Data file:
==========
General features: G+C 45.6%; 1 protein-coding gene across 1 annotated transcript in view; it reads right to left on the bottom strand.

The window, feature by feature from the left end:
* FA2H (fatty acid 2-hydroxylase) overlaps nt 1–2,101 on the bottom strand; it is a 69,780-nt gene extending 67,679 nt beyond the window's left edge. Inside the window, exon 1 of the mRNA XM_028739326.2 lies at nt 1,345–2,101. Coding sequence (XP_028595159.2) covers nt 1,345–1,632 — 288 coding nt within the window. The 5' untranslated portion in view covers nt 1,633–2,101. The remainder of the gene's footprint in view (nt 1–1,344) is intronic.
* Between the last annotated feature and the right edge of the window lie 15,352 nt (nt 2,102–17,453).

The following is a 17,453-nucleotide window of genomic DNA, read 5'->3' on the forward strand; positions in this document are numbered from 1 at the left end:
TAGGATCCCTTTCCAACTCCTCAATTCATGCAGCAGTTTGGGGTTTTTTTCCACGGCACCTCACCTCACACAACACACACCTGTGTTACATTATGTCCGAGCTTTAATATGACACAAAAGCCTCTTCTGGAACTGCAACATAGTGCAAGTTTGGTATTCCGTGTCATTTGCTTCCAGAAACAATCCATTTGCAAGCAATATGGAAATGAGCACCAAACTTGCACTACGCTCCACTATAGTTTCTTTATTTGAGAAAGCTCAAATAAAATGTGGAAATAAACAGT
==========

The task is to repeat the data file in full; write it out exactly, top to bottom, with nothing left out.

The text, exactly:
General features: G+C 45.6%; 1 protein-coding gene across 1 annotated transcript in view; it reads right to left on the bottom strand.

The window, feature by feature from the left end:
* FA2H (fatty acid 2-hydroxylase) overlaps nt 1–2,101 on the bottom strand; it is a 69,780-nt gene extending 67,679 nt beyond the window's left edge. Inside the window, exon 1 of the mRNA XM_028739326.2 lies at nt 1,345–2,101. Coding sequence (XP_028595159.2) covers nt 1,345–1,632 — 288 coding nt within the window. The 5' untranslated portion in view covers nt 1,633–2,101. The remainder of the gene's footprint in view (nt 1–1,344) is intronic.
* Between the last annotated feature and the right edge of the window lie 15,352 nt (nt 2,102–17,453).

The following is a 17,453-nucleotide window of genomic DNA, read 5'->3' on the forward strand; positions in this document are numbered from 1 at the left end:
TAGGATCCCTTTCCAACTCCTCAATTCATGCAGCAGTTTGGGGTTTTTTTCCACGGCACCTCACCTCACACAACACACACCTGTGTTACATTATGTCCGAGCTTTAATATGACACAAAAGCCTCTTCTGGAACTGCAACATAGTGCAAGTTTGGTATTCCGTGTCATTTGCTTCCAGAAACAATCCATTTGCAAGCAATATGGAAATGAGCACCAAACTTGCACTACGCTCCACTATAGTTTCTTTATTTGAGAAAGCTCAAATAAAATGTGGAAATAAACAGT